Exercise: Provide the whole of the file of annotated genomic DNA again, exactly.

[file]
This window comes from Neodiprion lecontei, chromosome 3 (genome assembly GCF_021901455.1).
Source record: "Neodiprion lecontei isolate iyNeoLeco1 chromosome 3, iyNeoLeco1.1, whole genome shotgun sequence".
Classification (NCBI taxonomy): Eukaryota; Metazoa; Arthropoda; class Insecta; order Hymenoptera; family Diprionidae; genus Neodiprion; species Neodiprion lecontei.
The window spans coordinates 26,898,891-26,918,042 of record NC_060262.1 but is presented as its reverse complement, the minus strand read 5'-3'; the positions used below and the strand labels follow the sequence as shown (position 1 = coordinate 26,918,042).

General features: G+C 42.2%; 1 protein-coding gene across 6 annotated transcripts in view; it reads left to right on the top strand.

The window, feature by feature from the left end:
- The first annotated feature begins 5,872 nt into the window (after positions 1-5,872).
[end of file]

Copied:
This window comes from Neodiprion lecontei, chromosome 3 (genome assembly GCF_021901455.1).
Source record: "Neodiprion lecontei isolate iyNeoLeco1 chromosome 3, iyNeoLeco1.1, whole genome shotgun sequence".
Classification (NCBI taxonomy): Eukaryota; Metazoa; Arthropoda; class Insecta; order Hymenoptera; family Diprionidae; genus Neodiprion; species Neodiprion lecontei.
The window spans coordinates 26,898,891-26,918,042 of record NC_060262.1 but is presented as its reverse complement, the minus strand read 5'-3'; the positions used below and the strand labels follow the sequence as shown (position 1 = coordinate 26,918,042).

General features: G+C 42.2%; 1 protein-coding gene across 6 annotated transcripts in view; it reads left to right on the top strand.

The window, feature by feature from the left end:
- The first annotated feature begins 5,872 nt into the window (after positions 1-5,872).